Recently, I spoke with a friend who decided he needed a change. He has been very successful in his industry for more than a decade. But, what was once a passion has become a J. O. B.
Statistics show he is not alone. Gallup’s engagement data tells us that 70% of American’s are disengaged at work. Further, other recent data shows that 60% of employees plan to pursue a new job when the economy improves.
In 2011, I stepped away from a 20 year career and began a new life. There are two questions I recommend you answer before you leave a decent job.
What do I want?
“I don’t want to be running from something. I want to be heading toward something.”
I said this in 2009, and it took me until 2011 to figure out what I wanted to head towards. I was ready for the change in 2009, but I waited two years to be sure I was not just going back to something that was comfortable.
When I decided it was time to leave, I spent a lot of time trying to determine what was next. I could have gone back to the same industry and done well for a while. But why?
Too many people leave a company only to find themselves in a similar job at another firm. After the honeymoon period of the new job wears off, they realize the fit is wrong again.
That is like changing one color button down shirt for another. It’s still the same style shirt. Now it’s white instead of blue! No wonder the fit is wrong.
The question was- What fit me now? Not what fit me in the past.
Certain questions went a long way in helping me determine how my God given gifts and passions intersected. These may help you:
- Do you think your current/most recent job will exist five years from now?
- What are the key characteristics of an ideal job or career?
- When you day dream, what do you see yourself doing?
- If nothing changed in your life over the next five years, would that be okay?
- Who are 2-3 people you know who seem to have accomplished their dreams? What do you remember about their accomplishments?
- Write down 7 experiences at work you enjoyed and list the skills you used in each case.
- In your current/most recent job, do you go home at night with a sense of meaning, purpose, and accomplishment?
- What is it you find naturally enjoyable?
- If money were not important, what would you spend your time doing?
- What strengths have others noticed in you?
- When do you find time just flying by?
As you answer these questions, what are the recurring themes that keep coming up in your thinking?
Many of these questions I got from a book that truly changed my life: 48 Days To The Work You Love by my friend Dan Miller. After I answered these questions, I had a much clearer view of what I wanted.
Once I knew how I was made and what paddled my canoe, I was ready to filter opportunities through that matrix.
I was being given an opportunity to start again! Why not find that thing I was made to do? Why would I go back and do what I had always done?
The definition of insanity is doing the same thing over and over again and expecting different results.
Who do I know?
After I spent time examining myself, I began examining others. In 2009 I began to set up appointments with influential people I was acquainted with.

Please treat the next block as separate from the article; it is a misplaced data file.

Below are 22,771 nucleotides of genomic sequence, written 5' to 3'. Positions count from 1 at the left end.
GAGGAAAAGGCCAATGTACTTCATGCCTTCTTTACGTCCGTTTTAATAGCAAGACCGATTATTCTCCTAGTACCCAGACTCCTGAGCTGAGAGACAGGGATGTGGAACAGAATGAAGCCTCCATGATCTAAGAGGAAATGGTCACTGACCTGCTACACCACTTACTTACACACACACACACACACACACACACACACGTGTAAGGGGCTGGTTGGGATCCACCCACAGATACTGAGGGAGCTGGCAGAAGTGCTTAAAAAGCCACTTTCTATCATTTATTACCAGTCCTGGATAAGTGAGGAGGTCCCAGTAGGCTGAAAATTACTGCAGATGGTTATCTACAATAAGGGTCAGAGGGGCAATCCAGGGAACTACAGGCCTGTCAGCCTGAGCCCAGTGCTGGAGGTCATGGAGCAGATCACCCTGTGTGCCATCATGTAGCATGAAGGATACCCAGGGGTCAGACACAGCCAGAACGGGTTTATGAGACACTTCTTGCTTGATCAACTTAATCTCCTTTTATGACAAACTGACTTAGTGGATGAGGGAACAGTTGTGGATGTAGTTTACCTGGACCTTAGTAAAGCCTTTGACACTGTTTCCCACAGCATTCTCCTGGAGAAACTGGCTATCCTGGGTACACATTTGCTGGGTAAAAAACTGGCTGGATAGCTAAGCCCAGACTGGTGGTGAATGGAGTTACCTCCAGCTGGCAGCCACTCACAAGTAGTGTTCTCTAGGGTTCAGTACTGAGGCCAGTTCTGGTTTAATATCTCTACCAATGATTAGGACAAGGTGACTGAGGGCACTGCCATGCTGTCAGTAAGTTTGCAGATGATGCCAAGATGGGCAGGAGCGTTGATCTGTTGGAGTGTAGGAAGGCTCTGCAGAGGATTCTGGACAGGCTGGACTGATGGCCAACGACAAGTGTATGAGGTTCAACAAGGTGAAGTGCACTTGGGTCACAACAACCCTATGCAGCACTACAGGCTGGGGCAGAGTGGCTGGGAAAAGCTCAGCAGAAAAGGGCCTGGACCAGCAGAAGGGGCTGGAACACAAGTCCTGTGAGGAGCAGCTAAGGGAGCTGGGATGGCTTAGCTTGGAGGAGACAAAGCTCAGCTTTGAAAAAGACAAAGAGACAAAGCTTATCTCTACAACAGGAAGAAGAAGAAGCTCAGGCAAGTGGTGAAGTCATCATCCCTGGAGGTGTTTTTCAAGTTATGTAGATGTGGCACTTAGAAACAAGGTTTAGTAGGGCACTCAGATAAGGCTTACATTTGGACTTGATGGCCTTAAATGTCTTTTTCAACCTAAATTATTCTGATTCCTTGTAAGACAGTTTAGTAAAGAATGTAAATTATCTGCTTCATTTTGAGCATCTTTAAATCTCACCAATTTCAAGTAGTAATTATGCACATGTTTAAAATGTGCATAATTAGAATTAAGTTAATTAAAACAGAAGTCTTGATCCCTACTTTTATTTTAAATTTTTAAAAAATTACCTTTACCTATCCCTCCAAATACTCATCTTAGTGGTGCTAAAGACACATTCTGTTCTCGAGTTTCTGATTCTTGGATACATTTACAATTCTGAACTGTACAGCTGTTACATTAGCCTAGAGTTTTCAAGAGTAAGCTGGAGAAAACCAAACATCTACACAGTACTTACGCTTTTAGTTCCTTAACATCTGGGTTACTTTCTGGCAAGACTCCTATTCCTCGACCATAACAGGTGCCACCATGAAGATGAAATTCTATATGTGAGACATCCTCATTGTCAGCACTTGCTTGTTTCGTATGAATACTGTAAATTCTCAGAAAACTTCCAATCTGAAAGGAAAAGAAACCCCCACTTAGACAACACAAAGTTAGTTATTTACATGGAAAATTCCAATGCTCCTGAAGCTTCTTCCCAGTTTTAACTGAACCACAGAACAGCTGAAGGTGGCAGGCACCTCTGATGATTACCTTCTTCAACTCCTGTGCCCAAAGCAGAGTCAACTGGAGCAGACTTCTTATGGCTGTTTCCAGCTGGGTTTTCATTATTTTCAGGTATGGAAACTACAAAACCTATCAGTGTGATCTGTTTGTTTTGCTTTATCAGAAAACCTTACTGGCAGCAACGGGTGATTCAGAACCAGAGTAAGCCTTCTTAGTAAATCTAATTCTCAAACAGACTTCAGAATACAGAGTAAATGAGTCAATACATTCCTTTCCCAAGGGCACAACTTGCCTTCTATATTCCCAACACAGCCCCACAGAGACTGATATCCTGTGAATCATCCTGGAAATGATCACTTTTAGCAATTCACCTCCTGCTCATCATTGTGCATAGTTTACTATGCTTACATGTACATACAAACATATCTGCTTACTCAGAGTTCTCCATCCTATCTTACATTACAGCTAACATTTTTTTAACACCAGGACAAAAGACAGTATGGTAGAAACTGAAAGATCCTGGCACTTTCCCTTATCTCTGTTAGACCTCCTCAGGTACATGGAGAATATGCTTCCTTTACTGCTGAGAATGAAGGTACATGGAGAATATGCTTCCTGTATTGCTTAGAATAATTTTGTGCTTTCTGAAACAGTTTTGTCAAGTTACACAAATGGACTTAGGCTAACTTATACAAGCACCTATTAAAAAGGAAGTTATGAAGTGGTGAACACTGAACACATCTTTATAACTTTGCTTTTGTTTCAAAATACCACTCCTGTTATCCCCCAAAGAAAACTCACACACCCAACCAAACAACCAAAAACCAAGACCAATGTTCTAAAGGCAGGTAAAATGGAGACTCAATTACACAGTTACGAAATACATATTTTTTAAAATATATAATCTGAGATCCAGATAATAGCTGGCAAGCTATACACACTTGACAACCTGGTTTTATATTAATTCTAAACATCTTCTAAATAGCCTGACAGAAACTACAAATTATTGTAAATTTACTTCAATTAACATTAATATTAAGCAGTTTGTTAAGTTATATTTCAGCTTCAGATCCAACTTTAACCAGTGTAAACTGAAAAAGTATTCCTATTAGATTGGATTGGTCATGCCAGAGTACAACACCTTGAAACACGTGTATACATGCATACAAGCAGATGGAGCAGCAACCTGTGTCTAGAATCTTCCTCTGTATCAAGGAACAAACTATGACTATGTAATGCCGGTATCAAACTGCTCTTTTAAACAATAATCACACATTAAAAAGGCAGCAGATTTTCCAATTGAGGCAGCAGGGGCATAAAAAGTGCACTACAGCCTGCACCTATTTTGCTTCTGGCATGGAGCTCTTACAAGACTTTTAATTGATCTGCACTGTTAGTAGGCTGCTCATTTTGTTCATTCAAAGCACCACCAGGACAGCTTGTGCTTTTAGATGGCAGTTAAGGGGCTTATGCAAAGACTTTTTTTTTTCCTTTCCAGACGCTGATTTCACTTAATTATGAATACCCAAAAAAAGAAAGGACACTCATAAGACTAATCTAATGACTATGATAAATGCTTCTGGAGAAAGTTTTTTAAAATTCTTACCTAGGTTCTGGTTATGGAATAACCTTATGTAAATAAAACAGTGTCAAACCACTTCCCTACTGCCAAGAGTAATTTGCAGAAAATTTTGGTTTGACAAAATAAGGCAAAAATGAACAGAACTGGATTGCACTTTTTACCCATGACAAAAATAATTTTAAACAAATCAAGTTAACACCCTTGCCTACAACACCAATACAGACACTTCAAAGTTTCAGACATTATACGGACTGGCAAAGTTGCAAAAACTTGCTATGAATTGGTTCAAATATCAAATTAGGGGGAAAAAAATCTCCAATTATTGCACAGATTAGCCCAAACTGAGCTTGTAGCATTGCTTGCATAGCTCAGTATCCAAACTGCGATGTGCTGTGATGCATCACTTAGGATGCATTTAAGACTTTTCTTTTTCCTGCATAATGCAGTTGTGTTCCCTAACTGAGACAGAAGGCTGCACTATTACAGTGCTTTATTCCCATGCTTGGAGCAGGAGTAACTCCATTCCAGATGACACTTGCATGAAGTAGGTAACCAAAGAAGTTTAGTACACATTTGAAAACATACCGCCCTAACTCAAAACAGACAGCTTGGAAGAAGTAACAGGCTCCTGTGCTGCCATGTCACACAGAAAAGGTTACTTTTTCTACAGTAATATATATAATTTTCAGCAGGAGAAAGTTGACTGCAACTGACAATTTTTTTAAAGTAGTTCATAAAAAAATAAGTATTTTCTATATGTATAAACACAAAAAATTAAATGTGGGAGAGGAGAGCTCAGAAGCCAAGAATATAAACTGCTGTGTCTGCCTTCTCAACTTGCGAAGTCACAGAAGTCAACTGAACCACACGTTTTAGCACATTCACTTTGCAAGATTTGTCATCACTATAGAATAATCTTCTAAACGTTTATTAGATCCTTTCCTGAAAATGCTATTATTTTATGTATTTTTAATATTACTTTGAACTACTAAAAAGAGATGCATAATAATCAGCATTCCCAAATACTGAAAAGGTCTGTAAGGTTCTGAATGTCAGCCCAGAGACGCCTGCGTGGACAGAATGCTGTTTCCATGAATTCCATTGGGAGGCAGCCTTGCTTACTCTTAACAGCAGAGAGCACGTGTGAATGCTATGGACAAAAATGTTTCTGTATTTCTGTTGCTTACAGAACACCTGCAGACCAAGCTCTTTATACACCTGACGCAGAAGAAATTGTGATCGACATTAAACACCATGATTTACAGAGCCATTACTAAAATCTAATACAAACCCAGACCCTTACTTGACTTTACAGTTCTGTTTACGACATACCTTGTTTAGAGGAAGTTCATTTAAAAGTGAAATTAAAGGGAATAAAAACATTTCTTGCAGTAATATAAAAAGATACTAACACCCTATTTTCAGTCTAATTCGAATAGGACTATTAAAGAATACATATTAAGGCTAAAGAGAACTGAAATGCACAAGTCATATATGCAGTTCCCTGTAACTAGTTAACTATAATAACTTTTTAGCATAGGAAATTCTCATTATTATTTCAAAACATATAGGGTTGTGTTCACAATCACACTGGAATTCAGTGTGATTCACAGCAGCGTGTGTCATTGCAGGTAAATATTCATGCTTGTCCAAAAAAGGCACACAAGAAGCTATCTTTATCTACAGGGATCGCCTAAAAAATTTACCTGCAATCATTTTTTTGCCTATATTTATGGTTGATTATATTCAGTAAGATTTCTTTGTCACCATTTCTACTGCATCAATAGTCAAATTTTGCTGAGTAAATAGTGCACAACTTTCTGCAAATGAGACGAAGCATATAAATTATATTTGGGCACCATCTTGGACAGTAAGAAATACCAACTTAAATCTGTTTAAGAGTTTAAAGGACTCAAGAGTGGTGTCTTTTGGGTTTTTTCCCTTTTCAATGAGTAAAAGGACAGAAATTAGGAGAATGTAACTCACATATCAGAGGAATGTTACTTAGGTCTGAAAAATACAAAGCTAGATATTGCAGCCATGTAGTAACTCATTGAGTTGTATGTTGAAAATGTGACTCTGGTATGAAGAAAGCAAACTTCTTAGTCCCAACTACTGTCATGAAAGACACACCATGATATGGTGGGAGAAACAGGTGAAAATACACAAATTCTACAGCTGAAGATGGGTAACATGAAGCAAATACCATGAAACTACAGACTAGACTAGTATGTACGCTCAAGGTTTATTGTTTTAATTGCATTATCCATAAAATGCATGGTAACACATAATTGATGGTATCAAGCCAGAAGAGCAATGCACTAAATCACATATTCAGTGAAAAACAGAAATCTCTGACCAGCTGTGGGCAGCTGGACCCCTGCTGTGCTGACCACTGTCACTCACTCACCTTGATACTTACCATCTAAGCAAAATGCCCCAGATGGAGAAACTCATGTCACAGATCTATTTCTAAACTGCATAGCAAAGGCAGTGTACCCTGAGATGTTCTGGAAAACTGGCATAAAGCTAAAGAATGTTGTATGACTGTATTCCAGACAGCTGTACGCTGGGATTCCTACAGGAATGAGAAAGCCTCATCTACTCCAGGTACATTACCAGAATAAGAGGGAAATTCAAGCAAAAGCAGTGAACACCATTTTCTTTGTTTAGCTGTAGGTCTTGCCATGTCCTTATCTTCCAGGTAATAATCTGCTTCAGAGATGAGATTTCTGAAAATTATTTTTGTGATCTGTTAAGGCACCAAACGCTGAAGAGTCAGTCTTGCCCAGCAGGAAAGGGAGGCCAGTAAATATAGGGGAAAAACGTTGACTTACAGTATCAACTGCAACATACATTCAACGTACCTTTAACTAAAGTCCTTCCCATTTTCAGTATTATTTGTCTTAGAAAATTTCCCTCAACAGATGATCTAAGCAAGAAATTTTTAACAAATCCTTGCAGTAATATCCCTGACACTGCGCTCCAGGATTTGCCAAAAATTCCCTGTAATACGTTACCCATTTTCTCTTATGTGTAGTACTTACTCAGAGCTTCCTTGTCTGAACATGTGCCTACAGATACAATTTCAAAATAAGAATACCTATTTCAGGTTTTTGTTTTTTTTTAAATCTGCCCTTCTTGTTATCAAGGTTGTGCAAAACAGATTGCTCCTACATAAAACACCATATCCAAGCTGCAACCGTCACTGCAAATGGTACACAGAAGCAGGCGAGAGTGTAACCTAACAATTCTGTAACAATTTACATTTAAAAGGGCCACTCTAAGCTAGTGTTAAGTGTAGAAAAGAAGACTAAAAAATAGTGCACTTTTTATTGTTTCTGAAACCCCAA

I wanted to hear from people who had circles different from mine, and experiences different than mine. I am a big believer in getting advice from people who are where I want to be.
I wanted to speak with the most connected people I could find. Malcolm Gladwell calls them “Connectors” in his book The Tipping Point.
These people knew a huge number of people. Each person I spoke to had business savvy and a huge contact list. They might not have had a job for me, but they knew people who might.
Anyone in sales will tell you a warm referral is exponentially more effective than a cold call. These referrals were invaluable to me and have provided fruitful relationships that I could have never imagined on my own.
At these appointments, I usually covered these topics:
- Why I am looking to change careers – I avoided complaining about my current job and focused on what I wanted to be doing next.
- A description of my accomplishments and passions – I even handed them my resume and let them ask me questions about my background. But, most importantly I showed them who I was and what I was passionate about.
- “What do you see is available for a guy like me?” – Powerful connected people love to give advice. Once they give advice, they are often invested in how that advice turns out.
- “Is there anyone you know that I should be talking to?” – Their connections were invaluable for me. I learned to always ask this question. I have met my best business contacts as a result of these secondary referrals.
We all know influential people. They do not have to be our best friends. They just need to be familiar with us. If you don’t know the person, find someone who does and ask for an introduction.
Influential and successful people became that way by helping people. They are connected because others like being connected with them.
I am a big believer that discovering what I want and sharing that with the influential people I know, is the best way prepare for leaving my current job.
The Bottom Line
In 2009 I began the process of learning about who I was, what I wanted and who I knew. As I prepared to leave a decent job, the anticipation of finding a great career grew.
My friend may or may not leave his current job. On my advice, he is reading 48 Days To The Work You Love. I am also introducing him to some influential people I know.
I guess now I get to help him like others helped me. Maybe I am now a connector!
If you are planning a career change, are you running from something or heading toward something?